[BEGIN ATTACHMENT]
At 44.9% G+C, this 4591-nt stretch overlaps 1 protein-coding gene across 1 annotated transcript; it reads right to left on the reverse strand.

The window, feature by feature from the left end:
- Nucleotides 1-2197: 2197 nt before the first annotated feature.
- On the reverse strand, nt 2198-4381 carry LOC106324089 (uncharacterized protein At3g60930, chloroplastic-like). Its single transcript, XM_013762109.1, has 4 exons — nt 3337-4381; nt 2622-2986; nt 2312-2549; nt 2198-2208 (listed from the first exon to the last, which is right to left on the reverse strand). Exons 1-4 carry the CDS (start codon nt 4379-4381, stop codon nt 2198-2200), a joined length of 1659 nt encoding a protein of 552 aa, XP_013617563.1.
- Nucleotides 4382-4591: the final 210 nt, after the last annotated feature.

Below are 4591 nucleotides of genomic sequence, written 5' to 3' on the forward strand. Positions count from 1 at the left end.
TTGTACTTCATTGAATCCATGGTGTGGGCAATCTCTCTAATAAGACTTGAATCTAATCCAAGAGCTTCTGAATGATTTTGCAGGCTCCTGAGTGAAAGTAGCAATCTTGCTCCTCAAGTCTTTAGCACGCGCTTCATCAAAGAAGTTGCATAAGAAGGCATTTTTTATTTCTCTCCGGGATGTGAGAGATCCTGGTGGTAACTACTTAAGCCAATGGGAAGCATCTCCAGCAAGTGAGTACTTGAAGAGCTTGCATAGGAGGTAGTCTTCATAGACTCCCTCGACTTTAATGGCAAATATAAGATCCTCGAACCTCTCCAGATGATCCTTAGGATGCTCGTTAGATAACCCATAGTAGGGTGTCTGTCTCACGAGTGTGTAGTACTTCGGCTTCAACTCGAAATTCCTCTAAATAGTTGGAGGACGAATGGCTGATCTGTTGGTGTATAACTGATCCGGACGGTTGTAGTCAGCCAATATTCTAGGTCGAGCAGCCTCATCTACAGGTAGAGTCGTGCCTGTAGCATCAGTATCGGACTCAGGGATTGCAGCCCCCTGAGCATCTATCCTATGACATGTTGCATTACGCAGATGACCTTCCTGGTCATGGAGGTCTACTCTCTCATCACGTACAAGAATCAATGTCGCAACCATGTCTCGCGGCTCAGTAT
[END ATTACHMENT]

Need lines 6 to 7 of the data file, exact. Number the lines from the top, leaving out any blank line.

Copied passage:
Below are 4591 nucleotides of genomic sequence, written 5' to 3' on the forward strand. Positions count from 1 at the left end.
TTGTACTTCATTGAATCCATGGTGTGGGCAATCTCTCTAATAAGACTTGAATCTAATCCAAGAGCTTCTGAATGATTTTGCAGGCTCCTGAGTGAAAGTAGCAATCTTGCTCCTCAAGTCTTTAGCACGCGCTTCATCAAAGAAGTTGCATAAGAAGGCATTTTTTATTTCTCTCCGGGATGTGAGAGATCCTGGTGGTAACTACTTAAGCCAATGGGAAGCATCTCCAGCAAGTGAGTACTTGAAGAGCTTGCATAGGAGGTAGTCTTCATAGACTCCCTCGACTTTAATGGCAAATATAAGATCCTCGAACCTCTCCAGATGATCCTTAGGATGCTCGTTAGATAACCCATAGTAGGGTGTCTGTCTCACGAGTGTGTAGTACTTCGGCTTCAACTCGAAATTCCTCTAAATAGTTGGAGGACGAATGGCTGATCTGTTGGTGTATAACTGATCCGGACGGTTGTAGTCAGCCAATATTCTAGGTCGAGCAGCCTCATCTACAGGTAGAGTCGTGCCTGTAGCATCAGTATCGGACTCAGGGATTGCAGCCCCCTGAGCATCTATCCTATGACATGTTGCATTACGCAGATGACCTTCCTGGTCATGGAGGTCTACTCTCTCATCACGTACAAGAATCAATGTCGCAACCATGTCTCGCGGCTCAGTAT